Dr Sonya Babu-Narayan, Associate Medical Director at the BHF and Consultant Cardiologist, said: ‘Covid-19 no longer fully explains the significant numbers of excess deaths involving cardiovascular disease. Other major factors are likely contributing, including the extreme and unrelenting pressure on the NHS over the last few years.
‘Long waits for heart care are dangerous – they put someone at increased risk of avoidable hospital admission, disability due to heart failure and premature death. Yet people are struggling to get potentially lifesaving heart treatment when they need it due to a lack of NHS staff and space, despite cardiovascular disease affecting record numbers of people.’
The number of people waiting for time-sensitive cardiac care was at a record high of nearly 390,000 at the end of April, according to latest figures.
While ambulance response times strokes have improved since lows of 90 minutes in December 2022, average waits were consistently above 30 minutes last year.
Meanwhile, detection rates of conditions that put people at higher risk of disease have fallen.
NHS England figures show 2 million fewer people were recorded as having controlled hypertension in 2021 compared to the previous year.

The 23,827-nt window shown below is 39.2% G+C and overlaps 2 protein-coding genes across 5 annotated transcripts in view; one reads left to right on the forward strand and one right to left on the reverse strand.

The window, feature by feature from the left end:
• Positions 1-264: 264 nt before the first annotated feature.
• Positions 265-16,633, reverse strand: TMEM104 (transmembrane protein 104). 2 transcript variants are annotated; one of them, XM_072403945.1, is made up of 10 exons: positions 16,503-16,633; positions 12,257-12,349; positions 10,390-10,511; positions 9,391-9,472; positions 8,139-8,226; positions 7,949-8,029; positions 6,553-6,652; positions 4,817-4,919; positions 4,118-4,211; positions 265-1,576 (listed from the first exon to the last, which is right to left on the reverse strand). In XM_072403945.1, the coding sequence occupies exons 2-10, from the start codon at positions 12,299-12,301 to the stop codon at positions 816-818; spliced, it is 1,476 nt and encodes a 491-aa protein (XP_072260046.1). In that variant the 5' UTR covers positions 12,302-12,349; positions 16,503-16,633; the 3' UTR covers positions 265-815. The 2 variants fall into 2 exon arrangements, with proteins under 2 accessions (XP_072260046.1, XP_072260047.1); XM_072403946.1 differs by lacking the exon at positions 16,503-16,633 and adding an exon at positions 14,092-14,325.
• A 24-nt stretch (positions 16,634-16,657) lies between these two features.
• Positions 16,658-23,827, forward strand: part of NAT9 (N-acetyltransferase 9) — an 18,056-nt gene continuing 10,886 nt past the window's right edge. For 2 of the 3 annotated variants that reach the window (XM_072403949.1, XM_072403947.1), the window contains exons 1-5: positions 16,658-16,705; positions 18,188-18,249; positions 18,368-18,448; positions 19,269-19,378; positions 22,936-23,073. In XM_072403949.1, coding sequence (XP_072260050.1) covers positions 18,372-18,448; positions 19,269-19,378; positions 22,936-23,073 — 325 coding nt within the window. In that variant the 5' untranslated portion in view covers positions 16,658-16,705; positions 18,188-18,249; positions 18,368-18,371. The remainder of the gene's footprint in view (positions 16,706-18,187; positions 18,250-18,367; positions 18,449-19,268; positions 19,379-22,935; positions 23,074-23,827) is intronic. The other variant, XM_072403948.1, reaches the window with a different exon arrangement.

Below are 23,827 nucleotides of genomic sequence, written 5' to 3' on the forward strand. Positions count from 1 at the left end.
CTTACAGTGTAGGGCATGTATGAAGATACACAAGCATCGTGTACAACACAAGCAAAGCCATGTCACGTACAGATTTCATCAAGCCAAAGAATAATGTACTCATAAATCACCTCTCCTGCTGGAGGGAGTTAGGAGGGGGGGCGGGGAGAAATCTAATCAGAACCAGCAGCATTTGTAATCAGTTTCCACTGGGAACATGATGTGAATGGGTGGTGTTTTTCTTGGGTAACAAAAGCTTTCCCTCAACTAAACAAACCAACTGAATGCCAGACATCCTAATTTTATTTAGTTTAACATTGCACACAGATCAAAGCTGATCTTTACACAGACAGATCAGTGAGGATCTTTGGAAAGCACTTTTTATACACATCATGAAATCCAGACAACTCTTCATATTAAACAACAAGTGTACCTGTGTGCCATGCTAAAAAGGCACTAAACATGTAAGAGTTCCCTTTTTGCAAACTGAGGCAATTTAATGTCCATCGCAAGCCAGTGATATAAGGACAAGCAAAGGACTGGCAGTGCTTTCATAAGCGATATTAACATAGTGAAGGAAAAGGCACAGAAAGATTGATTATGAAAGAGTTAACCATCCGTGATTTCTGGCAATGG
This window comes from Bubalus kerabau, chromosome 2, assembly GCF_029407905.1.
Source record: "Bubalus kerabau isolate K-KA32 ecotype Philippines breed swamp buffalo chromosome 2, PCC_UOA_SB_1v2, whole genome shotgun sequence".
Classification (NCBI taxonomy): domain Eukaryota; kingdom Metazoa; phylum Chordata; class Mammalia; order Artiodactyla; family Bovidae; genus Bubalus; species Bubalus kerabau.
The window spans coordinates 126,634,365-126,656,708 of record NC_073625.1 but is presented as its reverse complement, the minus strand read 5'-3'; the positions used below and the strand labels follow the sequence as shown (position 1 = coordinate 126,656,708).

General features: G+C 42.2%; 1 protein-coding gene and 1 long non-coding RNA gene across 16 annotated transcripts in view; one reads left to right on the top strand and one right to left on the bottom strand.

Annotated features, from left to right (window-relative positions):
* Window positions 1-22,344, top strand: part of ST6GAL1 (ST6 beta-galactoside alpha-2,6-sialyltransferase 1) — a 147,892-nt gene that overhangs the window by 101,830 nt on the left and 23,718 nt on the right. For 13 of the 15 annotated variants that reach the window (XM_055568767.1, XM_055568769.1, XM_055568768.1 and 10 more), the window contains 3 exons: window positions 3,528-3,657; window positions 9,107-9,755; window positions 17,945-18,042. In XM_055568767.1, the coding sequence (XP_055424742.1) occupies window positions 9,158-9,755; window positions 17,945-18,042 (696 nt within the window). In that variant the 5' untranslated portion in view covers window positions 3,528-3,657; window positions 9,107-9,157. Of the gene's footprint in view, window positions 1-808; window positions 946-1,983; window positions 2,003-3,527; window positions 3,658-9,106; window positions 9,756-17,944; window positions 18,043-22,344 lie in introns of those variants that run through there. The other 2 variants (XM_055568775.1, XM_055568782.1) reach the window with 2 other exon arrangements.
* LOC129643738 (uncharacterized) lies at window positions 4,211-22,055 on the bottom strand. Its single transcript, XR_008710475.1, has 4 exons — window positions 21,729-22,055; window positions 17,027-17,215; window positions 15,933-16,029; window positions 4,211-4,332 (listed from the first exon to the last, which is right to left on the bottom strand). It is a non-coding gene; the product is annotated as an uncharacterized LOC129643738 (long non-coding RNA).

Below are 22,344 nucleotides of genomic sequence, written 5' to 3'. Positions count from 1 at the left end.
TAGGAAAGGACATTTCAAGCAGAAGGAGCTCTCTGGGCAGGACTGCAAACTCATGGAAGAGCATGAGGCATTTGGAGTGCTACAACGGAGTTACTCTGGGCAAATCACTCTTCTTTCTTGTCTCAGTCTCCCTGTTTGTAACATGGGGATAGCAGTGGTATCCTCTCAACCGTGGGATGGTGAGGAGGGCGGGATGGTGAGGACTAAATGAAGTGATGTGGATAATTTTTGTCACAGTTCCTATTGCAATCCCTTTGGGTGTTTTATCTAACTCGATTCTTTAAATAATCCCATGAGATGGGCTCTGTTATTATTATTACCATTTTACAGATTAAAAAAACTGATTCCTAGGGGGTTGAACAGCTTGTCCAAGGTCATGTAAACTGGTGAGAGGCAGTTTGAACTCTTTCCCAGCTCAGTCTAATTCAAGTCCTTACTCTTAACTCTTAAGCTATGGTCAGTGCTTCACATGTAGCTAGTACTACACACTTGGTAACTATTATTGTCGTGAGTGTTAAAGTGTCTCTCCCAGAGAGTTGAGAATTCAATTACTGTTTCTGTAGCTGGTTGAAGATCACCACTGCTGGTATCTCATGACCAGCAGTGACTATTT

Research has shown people without pre-existing heart conditions who caught Covid before the vaccine roll-out were 40 per cent more likely to develop cardiovascular disease, with those who experienced severe infection at higher risk.
Professor John Greenwood, President of the British Cardiovascular Society, said the numbers are ‘worrying, but unfortunately not surprising’.
He said: ‘We know that Covid has caused direct (Covid leading to new CVD), indirect (reduced treatment and prevention of CVD) and long-term effects (CVD and Long Covid).
‘The BCS recommends urgent prioritisation of CVD prevention and treatment, as well as an increase in the cardiovascular workforce (primary and secondary care, and multidisciplinary team) to begin tackling the backlog of work and long waiting lists for treatment. Added to this we need a strong public health strategy from government to promote healthy behaviours and prevent heart disease in the first place.’
A government spokesperson said: ‘We are cutting waiting lists, ambulance response times are falling, staff increasing and we are improving access to blood pressure and health checks.
‘We know there is more to do which is why we are consulting on a Major Conditions Strategy to tackle cardiovascular disease – including strokes and diabetes – and we have opened 108 community diagnostic centres that have delivered over 4 million tests, scans and checks including for those with cardiovascular disease.
‘The government is also working with NHS England to combat some of the causes of cardiovascular disease, with schemes to support increased physical activity, reduce obesity rates and encourage people to stop smoking.’